Artists bring colour and hope to Egypt's El-Borollos as part of a two week symposium

Soha Elsirgany , Saturday 15 Oct 2016

El-Borollos Symposium for Drawing on Walls and Boats this year featured 40 artists, receiving a warm local welcome in its third edition

El-Borollos Symposium for Drawing on the Walls and Boats is organised by the Abdel-Wahab Abdel-Mohsen Foundation for Culture, Arts and Development. This year's edition took place between 1 and 13 October. (Photo: Bassam Al-Zoghby)

The third annual Borollos Symposium for Drawing on Walls and Boats took place in the fishing town of Borg El-Borollos, in northern Egypt’s Kafr El-Sheikh governorate, between 1 and 13 October.

The initiative started in 2014 with the aim of decorating the town's houses with murals and adorning fishing boats with vibrant paintings.

The annual event is organised by the Abdel-Wahab Abdel-Mohsen Foundation for Culture, Arts and Development, and invites Egyptian and international artists as well as the town's own residents to contribute to the project. 

Some 25 artists from 10 countries, including Bahrain, Jordan, Tunisia, Sudan and Portugal, participated in last year's edition. 

According to curator Eman Ezzat, the symposium has grown over the past editions. This year's edition hosted 40 artists, and comprised 15 international artists from 14 different countries, including Senegal, India, Serbia, Macedonia and Saudi Arabia. 

“Not all artists can make murals or know how to take into consideration the effects of weather conditions on the coastal town, which can possibly affect the works later on. Also, not all artists are comfortable with painting on streets. These were some of the things we considered while head-hunting the artists,” Ezzat told Ahram Online.

The symposium started in 2014 with the aim of decorating El-Borollos' houses with murals and adorning fishing boats with vibrant paintings. (Photo: Bassam Al-Zoghby)

Bright colours take over the otherwise plain grey cement and red brick buildings, adorning them with flowers, birds, marine themes, as well as characters and scenes that evoke folkloric tales. Colourful satellite dishes are depicted in one of the murals.

The designs transform the town's walls to canvases, and camouflage doors to look like entrances to other worlds.

Riham El-Sadany, one of the artists who participated in this year's edition, talked to Ahram Online about the different aspects of the symposium.

“On the one hand, it’s mostly about involving the locals and interacting with them, in an effort to integrate more art into their lives. Another aspect is bringing all these artists to spend time together for the 15 days. And lastly, each artist is given small boats to paint on, which are collected for an exhibition held in Cairo afterwards,” she says.

According to Ezzat, the venue of this year's exhibition has yet to be decided on, as they are searching for a space that can accommodate all 40 boats and do them justice in presentation.

“All the designs are really beautiful, and the artists created wonderful works,” El-Sadany attests.

For her own boat, El-Sadany painted the side panel with a series of dancing women, as if responding to a tribal African rhythm, painted in black against a white background.  At the bottom of the boat she depicted another woman, this time in colour and with a more modern look, her lips and hand blowing a kiss that scatters the petals of a rose.

“This woman is more similar to the ones in my other paintings,” she says.

Unlike the boat, with which she had total liberty, painting murals on the locals' homes was a different experience for El-Sadany.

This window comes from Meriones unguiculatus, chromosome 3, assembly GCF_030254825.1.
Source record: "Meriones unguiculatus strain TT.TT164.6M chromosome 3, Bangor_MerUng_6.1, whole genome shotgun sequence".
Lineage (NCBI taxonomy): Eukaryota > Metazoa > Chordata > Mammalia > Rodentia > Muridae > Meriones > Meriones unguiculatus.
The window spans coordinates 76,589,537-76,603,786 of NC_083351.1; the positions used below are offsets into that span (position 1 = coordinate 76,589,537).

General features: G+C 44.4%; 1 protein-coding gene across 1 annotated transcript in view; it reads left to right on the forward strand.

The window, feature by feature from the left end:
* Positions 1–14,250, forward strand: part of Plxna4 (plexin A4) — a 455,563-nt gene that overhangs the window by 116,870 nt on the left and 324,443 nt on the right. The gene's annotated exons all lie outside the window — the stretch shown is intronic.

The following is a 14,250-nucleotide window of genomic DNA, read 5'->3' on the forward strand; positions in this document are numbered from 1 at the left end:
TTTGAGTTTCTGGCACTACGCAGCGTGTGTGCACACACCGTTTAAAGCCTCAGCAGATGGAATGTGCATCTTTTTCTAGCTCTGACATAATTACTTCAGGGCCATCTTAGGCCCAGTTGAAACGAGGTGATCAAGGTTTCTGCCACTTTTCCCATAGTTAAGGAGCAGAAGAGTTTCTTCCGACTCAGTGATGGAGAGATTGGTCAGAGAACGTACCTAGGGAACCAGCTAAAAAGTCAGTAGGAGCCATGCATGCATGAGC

“When you’re painting on someone’s home and in their neighbourhood, you have to be considerate and make something appropriate. They have to like it in the end,” she asserts.

Though in past editions locals were happy and hospitable to the artists and the project as a whole, Ezzat says their hospitality was even more vivid this year.

“They understand that we're doing something for them. In the first edition they had lots of questions, and they felt they needed more than just art. But they now see the benefit of the symposium and how it shed light on them.”

In a 2015 interview with Ahram Online, Abdel-Mohsen, founder of the organisation behind the event, talked of how the festival can over time change the infrastructure of the impoverished area and enrich its community.

“With raised interest in the town and the governorate, new skills and jobs will be created, perceptions of beauty will be instated and hopes infused,” he said.

“We tell them that it’s not just about beautifying the city, but that it's about making them happy, widening their scope of opportunities, and putting this city, which sits at such a strategic beautiful spot between the lake and the sea, under the spotlight,” Ezzat added.

El-Sadany also shared some heartwarming anecdotes of her encounters with local children and their interaction with the artworks.

“There were many comical situations. The children were so excited and just couldn't wait to see the finished work. They kept guessing what it will be like and were making funny comments the whole time.

"One artist was working on an ultra-contemporary piece, and the children commented that it will bring in afareet (ghosts or a jinni) and that now no one will come to visit. It was endearing as their idea of art is very naive and very literal.”

While El-Sadany has attended similar events before, she thinks this symposium has a special flavour.

“Seeing as the organisers are artists too and [that the symposium] does not seek profit, this makes a big difference in the overall spirit while working,” she says.

“I’m certain that this symposium will have a wider effect on the community over time. It’s a great initiative, with wonderful hospitality from the locals and the organisers, despite its modest budget.”

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